Bahá'í Library Online
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Documents published in Singapore Baha'i Studies Review

  1. Bahá'í Faith and the Singapore Women's Movement, The: Challenges for the Next Millennium, by Phyllis Ghim-Lian Chew, in Singapore Bahá'í Studies Review, vol. 4 (1999). On the relationship between religion and the fight for women's rights after the founding of the Singapore Council of Women; the interplay between gender, religion and the women's movement; challenges for the next millennium with regards to equality. [about]
  2. Bahá'í Guidelines to Healing and the Role of Homoeopathy, by Mozhdeh Foo, in Singapore Bahá'í Studies Review, vol. 1 (1996). Principles of the homeopathic system of medicine, and comparison of them with the fundamentals of health and healing outlined in writings of Baha'u'llah and 'Abdu'l-Bahá. [about]
  3. Body, Mind, Soul and Spirit, by Anjam Khursheed, in Singapore Bahá'í Studies Review, vol. 3 (1998). The Baha'i view of human nature involves an interaction between spirit, soul and body — these three elements exist both in the Semitic religions and in the Far Eastern ones; Western dualist and Eastern monist traditions are in fact all tripartite. [about]
  4. Brothers and Sisters: Buddhism in the Family of Chinese Religion, by Phyllis Ghim-Lian Chew, in Singapore Bahá'í Studies Review, vol. 5 (2000). The endurance of Confucianism for 2,000 years is partly because Buddhism and Taoism were content to play a subordinate role and not infringe upon the "Chinese Great Tradition"; implications of Buddhism's role in relation to new religions in China. [about]
  5. Challenge of Change for the Chinese in Southeast Asia, The, by Yin Hong Shuen, in Singapore Bahá'í Studies Review, vol. 5 (2000). Chinese Bahá'ís in some Asian countries are a microcosm of Chinese people in this region. An email survey asked what attracts Southeast Asians to the Faith, difficulties they face, and how adopting a world religion helps guide their future challenges. [about]
  6. Chinese Family Religion and World Religion, by Yeo Yew Hock, in Singapore Bahá'í Studies Review, vol. 2 (1997). Principles of filial piety and ancestor worship as practised in Chinese tradition; maintenance of genealogies and moral instruction of children with traditions of their forebears and "ancestral cults" help to reinforce the lineage and family solidarity. [about]
  7. Chinese Religions: Evolution, Compatibility and Adaptability - A Historical Perspective, by Kow Mei Kao, in Singapore Bahá'í Studies Review, vol. 5 (2000). Case study of the history of Chinese civilization through the formation of the three major religions in imperial China: Confucianism, Daoism and Buddhism; their compatibility, adaptability, and mutual influences in their early development. [about]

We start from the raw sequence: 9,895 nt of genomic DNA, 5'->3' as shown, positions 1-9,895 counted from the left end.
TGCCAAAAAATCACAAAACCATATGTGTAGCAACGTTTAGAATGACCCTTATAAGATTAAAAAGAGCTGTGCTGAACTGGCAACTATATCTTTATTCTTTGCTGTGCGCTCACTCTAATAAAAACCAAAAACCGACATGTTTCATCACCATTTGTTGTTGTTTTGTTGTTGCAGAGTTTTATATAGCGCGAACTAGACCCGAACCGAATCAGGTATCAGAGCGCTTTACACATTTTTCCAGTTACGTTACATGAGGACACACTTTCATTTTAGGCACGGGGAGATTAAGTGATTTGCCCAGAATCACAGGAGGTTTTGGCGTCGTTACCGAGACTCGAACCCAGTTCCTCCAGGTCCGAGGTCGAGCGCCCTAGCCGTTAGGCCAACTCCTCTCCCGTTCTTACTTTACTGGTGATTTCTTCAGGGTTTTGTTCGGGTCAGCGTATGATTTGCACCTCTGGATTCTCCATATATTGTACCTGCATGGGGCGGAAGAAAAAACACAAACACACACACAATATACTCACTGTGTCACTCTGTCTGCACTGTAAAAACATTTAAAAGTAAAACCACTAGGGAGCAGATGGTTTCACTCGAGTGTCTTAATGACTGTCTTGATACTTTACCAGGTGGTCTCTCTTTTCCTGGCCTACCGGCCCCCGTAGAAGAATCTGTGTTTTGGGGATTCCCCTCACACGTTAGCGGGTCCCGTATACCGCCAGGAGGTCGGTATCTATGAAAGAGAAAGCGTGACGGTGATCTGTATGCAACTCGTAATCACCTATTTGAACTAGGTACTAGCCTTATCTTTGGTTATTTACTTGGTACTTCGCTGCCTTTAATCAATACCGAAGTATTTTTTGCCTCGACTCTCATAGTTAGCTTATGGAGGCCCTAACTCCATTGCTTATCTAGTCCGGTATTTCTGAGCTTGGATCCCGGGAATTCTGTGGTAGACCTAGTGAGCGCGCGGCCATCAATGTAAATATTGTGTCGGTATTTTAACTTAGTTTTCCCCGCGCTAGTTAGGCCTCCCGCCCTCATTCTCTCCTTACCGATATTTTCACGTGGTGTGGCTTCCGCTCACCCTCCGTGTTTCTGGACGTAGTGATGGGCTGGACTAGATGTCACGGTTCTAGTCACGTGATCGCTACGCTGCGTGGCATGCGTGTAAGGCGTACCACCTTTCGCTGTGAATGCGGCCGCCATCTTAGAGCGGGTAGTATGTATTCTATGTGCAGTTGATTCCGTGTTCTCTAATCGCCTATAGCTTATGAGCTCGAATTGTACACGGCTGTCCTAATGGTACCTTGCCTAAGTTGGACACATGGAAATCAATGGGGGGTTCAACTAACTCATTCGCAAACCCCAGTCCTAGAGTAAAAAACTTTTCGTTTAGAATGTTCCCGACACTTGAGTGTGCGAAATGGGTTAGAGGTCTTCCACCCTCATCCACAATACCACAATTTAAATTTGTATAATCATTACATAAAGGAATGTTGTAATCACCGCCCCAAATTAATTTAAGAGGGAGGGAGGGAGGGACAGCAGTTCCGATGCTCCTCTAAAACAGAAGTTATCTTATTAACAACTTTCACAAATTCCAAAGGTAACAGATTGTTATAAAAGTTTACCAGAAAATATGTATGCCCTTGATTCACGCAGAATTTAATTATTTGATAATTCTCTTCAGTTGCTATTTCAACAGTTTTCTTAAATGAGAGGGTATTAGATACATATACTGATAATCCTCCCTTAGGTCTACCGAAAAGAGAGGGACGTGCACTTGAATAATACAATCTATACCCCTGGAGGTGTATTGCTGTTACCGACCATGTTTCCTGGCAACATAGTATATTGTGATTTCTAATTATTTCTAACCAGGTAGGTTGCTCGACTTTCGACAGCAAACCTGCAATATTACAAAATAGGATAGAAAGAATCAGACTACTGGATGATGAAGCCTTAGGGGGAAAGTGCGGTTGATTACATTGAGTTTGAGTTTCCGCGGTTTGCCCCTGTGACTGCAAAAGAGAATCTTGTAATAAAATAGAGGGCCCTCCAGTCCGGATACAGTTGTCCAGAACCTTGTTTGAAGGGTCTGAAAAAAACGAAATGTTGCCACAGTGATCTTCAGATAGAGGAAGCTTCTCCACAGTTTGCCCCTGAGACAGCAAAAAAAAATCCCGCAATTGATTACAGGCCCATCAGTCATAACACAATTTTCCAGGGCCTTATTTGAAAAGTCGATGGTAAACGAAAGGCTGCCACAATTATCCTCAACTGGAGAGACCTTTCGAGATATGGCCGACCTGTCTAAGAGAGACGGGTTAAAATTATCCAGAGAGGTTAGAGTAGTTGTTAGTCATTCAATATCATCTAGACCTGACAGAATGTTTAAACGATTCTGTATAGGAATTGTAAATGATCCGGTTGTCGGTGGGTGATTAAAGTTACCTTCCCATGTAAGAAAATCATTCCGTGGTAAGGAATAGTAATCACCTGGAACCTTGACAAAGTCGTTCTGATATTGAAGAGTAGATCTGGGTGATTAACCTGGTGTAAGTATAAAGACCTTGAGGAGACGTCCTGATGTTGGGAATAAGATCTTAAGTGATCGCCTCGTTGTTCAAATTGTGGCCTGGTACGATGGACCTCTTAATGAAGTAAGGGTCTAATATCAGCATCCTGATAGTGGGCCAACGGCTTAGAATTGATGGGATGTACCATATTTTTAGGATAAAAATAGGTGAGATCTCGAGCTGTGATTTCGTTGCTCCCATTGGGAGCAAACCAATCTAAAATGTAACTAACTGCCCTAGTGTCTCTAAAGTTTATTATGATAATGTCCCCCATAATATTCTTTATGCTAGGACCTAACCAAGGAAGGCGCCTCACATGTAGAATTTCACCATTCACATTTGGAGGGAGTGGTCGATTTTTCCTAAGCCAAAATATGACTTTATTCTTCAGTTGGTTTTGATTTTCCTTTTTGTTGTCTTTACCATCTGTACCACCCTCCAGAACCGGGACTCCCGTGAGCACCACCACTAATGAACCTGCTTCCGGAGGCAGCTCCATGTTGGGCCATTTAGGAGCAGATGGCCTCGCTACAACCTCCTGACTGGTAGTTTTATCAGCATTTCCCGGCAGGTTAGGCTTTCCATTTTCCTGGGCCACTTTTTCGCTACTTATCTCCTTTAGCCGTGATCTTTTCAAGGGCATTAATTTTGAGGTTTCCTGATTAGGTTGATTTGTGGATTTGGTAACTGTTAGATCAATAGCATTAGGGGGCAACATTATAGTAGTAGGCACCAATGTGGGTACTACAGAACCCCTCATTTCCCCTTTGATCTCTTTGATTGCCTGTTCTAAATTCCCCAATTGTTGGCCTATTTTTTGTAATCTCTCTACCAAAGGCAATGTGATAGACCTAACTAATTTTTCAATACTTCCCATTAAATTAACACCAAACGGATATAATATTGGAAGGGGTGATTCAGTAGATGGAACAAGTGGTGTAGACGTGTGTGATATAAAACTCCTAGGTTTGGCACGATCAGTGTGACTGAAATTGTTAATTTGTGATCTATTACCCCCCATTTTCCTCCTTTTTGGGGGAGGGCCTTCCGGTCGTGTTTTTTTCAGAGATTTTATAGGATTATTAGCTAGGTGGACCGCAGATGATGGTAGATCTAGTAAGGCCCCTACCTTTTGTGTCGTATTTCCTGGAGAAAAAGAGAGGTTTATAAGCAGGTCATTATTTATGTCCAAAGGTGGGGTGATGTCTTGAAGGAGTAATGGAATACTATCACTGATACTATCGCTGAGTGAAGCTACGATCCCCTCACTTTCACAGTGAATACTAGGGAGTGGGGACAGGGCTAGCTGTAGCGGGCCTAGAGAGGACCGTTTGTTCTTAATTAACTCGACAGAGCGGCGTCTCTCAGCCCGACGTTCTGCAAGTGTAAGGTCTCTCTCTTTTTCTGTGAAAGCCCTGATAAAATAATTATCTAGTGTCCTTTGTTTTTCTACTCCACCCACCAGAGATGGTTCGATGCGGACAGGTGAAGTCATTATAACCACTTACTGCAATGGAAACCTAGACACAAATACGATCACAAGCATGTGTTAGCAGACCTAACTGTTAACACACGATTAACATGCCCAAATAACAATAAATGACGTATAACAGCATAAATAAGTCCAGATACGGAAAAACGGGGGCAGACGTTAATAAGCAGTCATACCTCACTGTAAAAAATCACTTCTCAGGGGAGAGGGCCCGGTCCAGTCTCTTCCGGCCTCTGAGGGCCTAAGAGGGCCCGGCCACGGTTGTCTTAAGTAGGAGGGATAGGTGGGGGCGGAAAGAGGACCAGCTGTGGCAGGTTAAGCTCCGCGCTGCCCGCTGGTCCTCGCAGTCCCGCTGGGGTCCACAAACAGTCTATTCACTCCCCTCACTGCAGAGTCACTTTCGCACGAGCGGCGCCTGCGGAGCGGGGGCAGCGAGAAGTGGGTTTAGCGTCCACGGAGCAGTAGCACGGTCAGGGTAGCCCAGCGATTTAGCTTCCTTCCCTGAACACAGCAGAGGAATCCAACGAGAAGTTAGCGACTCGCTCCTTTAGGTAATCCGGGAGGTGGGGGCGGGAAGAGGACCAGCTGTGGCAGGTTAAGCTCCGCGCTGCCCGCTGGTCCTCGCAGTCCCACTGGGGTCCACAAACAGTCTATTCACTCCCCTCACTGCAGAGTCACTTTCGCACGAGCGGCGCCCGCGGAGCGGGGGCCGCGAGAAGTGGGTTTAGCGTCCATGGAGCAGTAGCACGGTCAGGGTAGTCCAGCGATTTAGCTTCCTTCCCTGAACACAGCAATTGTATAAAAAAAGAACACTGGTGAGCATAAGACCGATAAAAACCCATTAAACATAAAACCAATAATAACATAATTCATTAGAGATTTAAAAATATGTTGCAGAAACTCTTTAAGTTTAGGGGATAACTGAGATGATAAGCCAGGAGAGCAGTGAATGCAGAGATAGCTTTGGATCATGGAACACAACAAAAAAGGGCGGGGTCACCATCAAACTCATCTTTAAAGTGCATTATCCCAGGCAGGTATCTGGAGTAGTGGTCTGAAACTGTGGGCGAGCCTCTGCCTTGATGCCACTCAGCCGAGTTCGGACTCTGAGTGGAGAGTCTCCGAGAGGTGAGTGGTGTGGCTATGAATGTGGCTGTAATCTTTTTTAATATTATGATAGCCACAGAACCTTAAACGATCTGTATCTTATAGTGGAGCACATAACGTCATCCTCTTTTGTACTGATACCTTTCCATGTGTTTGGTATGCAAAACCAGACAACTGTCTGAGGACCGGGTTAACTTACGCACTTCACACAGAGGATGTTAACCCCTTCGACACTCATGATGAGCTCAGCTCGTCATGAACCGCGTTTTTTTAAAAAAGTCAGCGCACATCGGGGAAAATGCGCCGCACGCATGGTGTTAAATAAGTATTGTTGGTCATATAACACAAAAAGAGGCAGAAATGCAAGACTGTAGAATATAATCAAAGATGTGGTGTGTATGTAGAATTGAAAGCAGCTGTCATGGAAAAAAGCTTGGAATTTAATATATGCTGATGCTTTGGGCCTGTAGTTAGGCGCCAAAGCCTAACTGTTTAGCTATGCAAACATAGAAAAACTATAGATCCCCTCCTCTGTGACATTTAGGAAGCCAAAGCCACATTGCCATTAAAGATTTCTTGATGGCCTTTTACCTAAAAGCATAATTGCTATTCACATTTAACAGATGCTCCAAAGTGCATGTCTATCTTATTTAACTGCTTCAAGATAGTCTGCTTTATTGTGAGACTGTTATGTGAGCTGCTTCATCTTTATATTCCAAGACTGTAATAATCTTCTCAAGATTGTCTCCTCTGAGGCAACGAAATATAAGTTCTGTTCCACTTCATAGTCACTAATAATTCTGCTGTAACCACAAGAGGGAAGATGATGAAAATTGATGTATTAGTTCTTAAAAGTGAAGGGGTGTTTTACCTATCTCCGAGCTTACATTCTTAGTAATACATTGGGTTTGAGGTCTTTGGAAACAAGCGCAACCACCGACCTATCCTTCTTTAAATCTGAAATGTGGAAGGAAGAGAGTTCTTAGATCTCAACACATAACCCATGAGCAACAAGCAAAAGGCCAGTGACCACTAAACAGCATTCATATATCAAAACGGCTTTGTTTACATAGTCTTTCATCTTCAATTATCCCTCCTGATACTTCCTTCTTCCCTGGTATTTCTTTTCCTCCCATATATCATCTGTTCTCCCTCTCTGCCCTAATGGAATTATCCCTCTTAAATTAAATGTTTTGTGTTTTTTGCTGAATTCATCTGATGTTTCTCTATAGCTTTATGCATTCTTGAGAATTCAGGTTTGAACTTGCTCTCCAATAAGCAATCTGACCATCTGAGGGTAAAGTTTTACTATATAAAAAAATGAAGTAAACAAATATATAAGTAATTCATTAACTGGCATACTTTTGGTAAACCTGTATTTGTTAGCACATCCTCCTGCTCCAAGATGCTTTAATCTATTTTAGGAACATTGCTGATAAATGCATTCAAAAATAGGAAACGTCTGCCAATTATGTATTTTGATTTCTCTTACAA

8. Crossing Religious Boundaries: Interfaith Challenges for the Future, by Anjam Khursheed, in Singapore Bahá'í Studies Review, vol. 4 (1999). Baha'i approach to inter-religious harmony: coming together with other faiths in the search for truth; understanding that there are relativistic elements to faith; testing theology by its moral effects; propagating religious truth by the force of example. [about]
  9. Dialogue Among Civilizations: Ancient and Future, Transitions and Potentials, by Theo A. Cope, in Singapore Bahá'í Studies Review, vol. 6 (2001). Many ideas in Chinese civilization resonate with Bahá'í thought. The I Ching highlights differences between western and eastern philosophy, the notion of embodiment in the Confucian view of the noble person, and transforming material to spiritual. [about]
  10. Dialogue between Yin-Yang Concepts and the Bahá'í Faith, The, by Phyllis Ghim-Lian Chew, in Singapore Bahá'í Studies Review, vol. 6 (2001). Yin-yang, a pivotal theory in Chinese thought influencing government, architecture, relationships, and ethics, has many similarities with the Bahá’í Faith, including the origin of matter, the nature of history, man-woman relationships, and health. [about]
  11. Divine Qualities of Spiritual Dialogue, by Piya Tan, in Singapore Bahá'í Studies Review, vol. 6 (2001). The Buddhist basis for dialogue is found in its four virtues: love (the world as an extended family), compassion (listening to others), altruistic joy (learning from their success and beliefs) and equanimity (courage to accept the spirituality of others). [about]